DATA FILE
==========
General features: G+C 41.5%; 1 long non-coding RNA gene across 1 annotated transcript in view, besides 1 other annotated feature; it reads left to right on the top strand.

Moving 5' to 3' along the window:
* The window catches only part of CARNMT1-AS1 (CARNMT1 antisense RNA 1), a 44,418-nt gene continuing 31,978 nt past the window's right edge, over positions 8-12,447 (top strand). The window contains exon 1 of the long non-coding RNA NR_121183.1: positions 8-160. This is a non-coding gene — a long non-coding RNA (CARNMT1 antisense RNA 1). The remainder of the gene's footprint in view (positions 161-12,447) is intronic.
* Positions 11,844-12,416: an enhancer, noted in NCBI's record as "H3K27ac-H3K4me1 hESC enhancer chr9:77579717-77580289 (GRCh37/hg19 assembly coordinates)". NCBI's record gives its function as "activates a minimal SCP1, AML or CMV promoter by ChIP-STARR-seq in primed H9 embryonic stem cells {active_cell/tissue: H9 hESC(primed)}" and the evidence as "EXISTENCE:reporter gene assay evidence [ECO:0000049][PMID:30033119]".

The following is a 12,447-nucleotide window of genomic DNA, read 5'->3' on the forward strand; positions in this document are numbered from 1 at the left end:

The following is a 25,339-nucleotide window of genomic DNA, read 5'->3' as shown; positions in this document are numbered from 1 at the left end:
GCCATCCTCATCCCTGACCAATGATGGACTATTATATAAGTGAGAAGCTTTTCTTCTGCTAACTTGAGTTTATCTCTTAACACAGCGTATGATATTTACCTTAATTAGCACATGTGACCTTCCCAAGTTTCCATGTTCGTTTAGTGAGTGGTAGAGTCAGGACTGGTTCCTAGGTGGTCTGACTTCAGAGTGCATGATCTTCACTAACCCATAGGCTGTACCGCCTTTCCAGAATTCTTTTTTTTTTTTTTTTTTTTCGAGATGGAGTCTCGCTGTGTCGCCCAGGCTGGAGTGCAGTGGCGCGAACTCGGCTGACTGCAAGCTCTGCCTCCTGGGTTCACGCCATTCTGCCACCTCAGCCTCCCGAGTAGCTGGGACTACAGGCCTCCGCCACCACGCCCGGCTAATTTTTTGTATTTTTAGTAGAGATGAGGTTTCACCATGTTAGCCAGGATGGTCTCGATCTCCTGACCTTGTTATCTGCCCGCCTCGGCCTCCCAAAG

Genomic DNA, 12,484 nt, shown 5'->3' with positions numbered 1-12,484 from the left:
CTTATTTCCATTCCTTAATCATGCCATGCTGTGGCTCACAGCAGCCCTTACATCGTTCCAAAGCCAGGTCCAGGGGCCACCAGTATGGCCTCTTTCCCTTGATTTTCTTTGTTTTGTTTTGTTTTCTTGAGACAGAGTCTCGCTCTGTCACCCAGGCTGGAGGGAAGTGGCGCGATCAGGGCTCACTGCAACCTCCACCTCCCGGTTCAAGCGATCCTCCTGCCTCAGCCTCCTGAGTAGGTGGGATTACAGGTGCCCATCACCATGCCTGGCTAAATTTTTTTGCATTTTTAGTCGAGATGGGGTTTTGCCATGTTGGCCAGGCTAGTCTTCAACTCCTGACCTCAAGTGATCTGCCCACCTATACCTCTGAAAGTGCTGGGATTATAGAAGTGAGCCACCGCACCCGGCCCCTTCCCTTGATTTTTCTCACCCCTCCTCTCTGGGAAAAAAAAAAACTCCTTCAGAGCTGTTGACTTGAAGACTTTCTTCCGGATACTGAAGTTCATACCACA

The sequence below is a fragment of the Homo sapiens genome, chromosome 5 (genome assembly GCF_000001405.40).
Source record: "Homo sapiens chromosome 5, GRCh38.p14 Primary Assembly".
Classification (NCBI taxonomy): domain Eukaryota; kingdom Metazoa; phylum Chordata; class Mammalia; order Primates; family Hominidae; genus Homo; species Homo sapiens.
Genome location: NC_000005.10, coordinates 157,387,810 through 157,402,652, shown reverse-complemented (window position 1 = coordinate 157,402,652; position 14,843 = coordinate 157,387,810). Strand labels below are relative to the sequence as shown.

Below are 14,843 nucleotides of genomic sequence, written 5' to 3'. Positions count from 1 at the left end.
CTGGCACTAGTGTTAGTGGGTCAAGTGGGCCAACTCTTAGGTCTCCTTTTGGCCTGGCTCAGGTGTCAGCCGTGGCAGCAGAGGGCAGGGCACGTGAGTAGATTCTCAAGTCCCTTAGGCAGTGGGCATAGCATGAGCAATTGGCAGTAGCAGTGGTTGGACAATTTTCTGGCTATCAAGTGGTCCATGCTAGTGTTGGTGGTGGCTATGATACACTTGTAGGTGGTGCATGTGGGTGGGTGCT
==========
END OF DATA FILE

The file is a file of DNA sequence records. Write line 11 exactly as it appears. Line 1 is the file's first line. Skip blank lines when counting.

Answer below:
Source record: "Homo sapiens chromosome 5, GRCh38.p14 Primary Assembly".